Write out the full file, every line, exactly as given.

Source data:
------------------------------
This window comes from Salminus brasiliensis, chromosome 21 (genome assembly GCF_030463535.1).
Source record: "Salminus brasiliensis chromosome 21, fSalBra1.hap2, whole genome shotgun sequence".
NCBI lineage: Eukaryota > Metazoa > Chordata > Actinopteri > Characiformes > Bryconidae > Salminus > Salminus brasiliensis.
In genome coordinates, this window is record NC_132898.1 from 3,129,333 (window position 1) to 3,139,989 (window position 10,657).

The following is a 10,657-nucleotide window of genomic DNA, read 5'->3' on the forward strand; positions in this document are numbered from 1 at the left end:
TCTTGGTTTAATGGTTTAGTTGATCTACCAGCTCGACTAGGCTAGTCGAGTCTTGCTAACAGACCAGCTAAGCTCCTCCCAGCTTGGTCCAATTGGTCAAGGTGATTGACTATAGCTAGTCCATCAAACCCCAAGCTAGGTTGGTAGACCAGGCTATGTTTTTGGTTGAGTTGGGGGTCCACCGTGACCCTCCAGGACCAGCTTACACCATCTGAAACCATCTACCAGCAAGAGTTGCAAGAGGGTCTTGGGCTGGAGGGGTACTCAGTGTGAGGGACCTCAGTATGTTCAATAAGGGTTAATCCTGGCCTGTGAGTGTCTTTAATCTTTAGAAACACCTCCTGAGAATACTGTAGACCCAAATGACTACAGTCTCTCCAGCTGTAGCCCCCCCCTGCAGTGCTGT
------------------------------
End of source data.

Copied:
This window comes from Salminus brasiliensis, chromosome 21 (genome assembly GCF_030463535.1).
Source record: "Salminus brasiliensis chromosome 21, fSalBra1.hap2, whole genome shotgun sequence".
NCBI lineage: Eukaryota > Metazoa > Chordata > Actinopteri > Characiformes > Bryconidae > Salminus > Salminus brasiliensis.
In genome coordinates, this window is record NC_132898.1 from 3,129,333 (window position 1) to 3,139,989 (window position 10,657).

The following is a 10,657-nucleotide window of genomic DNA, read 5'->3' on the forward strand; positions in this document are numbered from 1 at the left end:
TCTTGGTTTAATGGTTTAGTTGATCTACCAGCTCGACTAGGCTAGTCGAGTCTTGCTAACAGACCAGCTAAGCTCCTCCCAGCTTGGTCCAATTGGTCAAGGTGATTGACTATAGCTAGTCCATCAAACCCCAAGCTAGGTTGGTAGACCAGGCTATGTTTTTGGTTGAGTTGGGGGTCCACCGTGACCCTCCAGGACCAGCTTACACCATCTGAAACCATCTACCAGCAAGAGTTGCAAGAGGGTCTTGGGCTGGAGGGGTACTCAGTGTGAGGGACCTCAGTATGTTCAATAAGGGTTAATCCTGGCCTGTGAGTGTCTTTAATCTTTAGAAACACCTCCTGAGAATACTGTAGACCCAAATGACTACAGTCTCTCCAGCTGTAGCCCCCCCCTGCAGTGCTGT